It is normally serene on Zimbabwe's diplomatic scene, but there was high drama last week when government summoned United States Ambassador to Zimbabwe Brian Nichols after Washington imposed sanctions on Ambassador-designate to Tanzania Anselem Sanyatwe, for his role in the August 1, 2018 shootings, which left six dead on the streets of Harare.
Sanyatwe, a former commander of the Zimbabwe National Army's Presidential Guard -- an elite but politically oriented force which protects the head of state and is specially trained to fight in built-up areas -- commanded the November 2017 military operation which toppled former president Robert Mugabe. He also commanded soldiers deployed to quash the post-election violence on August 1, which resulted in unarmed civilians being shot.
The killings led to global condemnation, forcing President Emmerson Mnangagwa to set up a commission of inquiry led by former South African president Kgalema Motlanthe. The commission recommended that victims be compensated and that the killer soldiers face justice.
But with government turning a blind eye to the recommendations, Washington imposed sanctions on Sanyatwe and his wife on the anniversary of the shootings, angering government in the process. To add salt to injury, the Donald Trump administration suggested Zimbabweans lived under better conditions during Mugabe's tenure than they are under the Mnangagwa government.
Nichols was then summoned by government, which expressed its displeasure at Washington's move through Secretary for Foreign Affairs and International Trade Ambassador James Manzou.
But let us separate facts from politics.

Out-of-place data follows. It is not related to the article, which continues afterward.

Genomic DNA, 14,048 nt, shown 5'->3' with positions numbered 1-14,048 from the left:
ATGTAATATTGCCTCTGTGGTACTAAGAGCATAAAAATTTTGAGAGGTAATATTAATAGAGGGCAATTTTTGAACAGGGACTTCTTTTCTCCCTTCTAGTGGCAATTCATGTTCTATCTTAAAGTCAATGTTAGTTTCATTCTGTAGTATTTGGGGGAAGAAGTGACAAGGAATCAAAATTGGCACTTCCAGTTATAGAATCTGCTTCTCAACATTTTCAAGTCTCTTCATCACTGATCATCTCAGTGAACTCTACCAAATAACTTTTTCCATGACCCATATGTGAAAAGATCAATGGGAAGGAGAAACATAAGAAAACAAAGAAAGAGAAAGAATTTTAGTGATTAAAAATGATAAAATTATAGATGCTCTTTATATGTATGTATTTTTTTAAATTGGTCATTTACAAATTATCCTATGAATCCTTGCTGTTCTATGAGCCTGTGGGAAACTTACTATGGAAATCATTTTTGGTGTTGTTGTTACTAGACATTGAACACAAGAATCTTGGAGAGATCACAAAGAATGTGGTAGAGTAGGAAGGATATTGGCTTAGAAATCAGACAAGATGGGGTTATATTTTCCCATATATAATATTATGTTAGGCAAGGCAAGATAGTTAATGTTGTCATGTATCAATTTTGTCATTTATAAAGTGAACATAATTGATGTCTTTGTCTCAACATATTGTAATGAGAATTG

The fact is that unarmed civilians were killed on the streets of Harare. The majority were shot in the back, while fleeing from trigger-happy soldiers. It is also a fact that an investigation was done and recommendations were made, but have been ignored to date. A year after the killings, no one has been prosecuted "despite the fact that the alleged perpetrators have been identified through the media and social media videos and pictures" as noted by Amnesty International, suggesting impunity.
No one has been compensated either, indicating insensitivity on government's part.
This is hardly surprising, though, because such impunity has been part of the Zimbabwean system since Independence.
From the Gukurahundi massacres in the 1980s, which resulted in more than 20 000 civilians being butchered by the military right up the military-led January 2019 killings, perpetrators have not been brought to book. Since Independence many people have been killed, tortured, raped or maimed, while others disappeared without trace, but the perpetrators have not been brought to book, even in cases where the perpetrators are known and evidence abounds.
Even in the so-called new dispensation, the impunity continues unabated as seen by the failure to bring to book those responsible for the August 1 shootings and the January killings.